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I’m in a busy season.

I’m writing for my clients, writing for myself, pitching articles, moving my body every day, planning a wedding, walking the dog, attempting to live as plastic-free as I can, nurturing my growth as a person, nurturing my relationship with my partner, nurturing the garden…etc. It’s a busy season.

In a conversation with a friend recently, I articulated a feeling I had over the past few months when I was also completing my first semester of grad school: I’m doing a million things and I’m not doing any of them well enough.

It’s a horrible feeling, to believe this lie your brain is trying to convince you is true. Feels like a sinking in the stomach, or an overwhelming jitteriness in the chest. This deeply felt knowledge that you, at the core of your being, are inadequate.

It’s not true, of course. I know it feels true, but not everything our brains tell us is fact. (Most isn’t.) As I notice that feeling of inadequacy, I try to tune in, to reconcile with what’s deeper, what’s below. I've found that what’s below is the actual truth: I’m doing too much. I’m stretched too thin. What I accomplish or how I accomplish it doesn’t have anything to do with my value as a person. I’m simply saying yes to too many things in too little time.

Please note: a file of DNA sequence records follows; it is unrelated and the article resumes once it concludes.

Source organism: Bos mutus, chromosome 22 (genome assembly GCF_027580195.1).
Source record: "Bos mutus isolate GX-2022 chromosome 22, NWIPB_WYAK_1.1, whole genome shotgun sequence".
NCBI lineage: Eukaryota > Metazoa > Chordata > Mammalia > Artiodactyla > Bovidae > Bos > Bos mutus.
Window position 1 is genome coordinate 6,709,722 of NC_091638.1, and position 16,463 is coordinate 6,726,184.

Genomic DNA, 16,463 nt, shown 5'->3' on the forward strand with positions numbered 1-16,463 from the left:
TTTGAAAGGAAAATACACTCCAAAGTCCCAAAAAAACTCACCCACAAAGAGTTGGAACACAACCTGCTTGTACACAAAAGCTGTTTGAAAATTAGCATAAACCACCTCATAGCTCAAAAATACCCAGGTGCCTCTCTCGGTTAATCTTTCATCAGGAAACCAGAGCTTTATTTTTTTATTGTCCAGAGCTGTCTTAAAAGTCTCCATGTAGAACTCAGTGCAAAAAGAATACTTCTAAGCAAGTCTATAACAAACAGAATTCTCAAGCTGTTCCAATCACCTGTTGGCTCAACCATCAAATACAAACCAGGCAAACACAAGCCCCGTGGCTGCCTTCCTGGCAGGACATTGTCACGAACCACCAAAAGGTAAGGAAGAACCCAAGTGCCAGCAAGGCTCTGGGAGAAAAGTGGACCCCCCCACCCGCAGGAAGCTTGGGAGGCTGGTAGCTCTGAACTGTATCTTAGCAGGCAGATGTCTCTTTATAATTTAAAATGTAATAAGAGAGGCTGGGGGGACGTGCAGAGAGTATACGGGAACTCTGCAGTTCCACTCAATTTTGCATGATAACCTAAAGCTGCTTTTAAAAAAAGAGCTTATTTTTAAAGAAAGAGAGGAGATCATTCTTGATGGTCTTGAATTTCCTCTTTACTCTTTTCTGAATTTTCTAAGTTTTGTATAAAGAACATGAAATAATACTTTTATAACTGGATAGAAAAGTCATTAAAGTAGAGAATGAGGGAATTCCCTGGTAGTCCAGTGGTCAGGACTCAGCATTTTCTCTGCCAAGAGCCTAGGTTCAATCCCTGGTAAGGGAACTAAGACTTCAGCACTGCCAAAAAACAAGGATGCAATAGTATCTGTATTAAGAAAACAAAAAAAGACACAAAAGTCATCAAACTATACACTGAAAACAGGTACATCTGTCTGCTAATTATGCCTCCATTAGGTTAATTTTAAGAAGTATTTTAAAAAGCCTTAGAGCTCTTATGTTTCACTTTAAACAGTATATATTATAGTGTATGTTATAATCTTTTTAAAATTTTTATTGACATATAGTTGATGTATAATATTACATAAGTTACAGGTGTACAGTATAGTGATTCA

Framed this way, I have so much more self-compassion. I treat myself as I’d treat a good friend: Ah, okay. I see the problem here. And it isn’t you.

Also, Why don’t you have some chocolate?

Framed this way, I have an opportunity to linger in curiosity, to decide what priorities are important enough to remain in the roster.

For me, moving my body will always be on the list. It’s my medicine. It's confidence and strength and social hour and endorphins all wrapped up into one. That stays.

Writing for my clients isn’t going anywhere, though I might need to push an occasional deadline when my brain is absolutely fried.

Pitching articles can be pushed to the back burner. Writing newsletters and blogs will surely slough off the list (hence why you haven’t heard from me as regularly). The house can stay dirty one more day. Maybe Moon doesn't get a walk today. We can scrounge for leftovers for dinner.

Choosing to not do things—or choosing to do things less frequently—has become an unexpected form of self-care. It’s a loving evaluation of what is important. An acknowledgement that I’d rather live in greater simplicity than in the lie of inadequacy.


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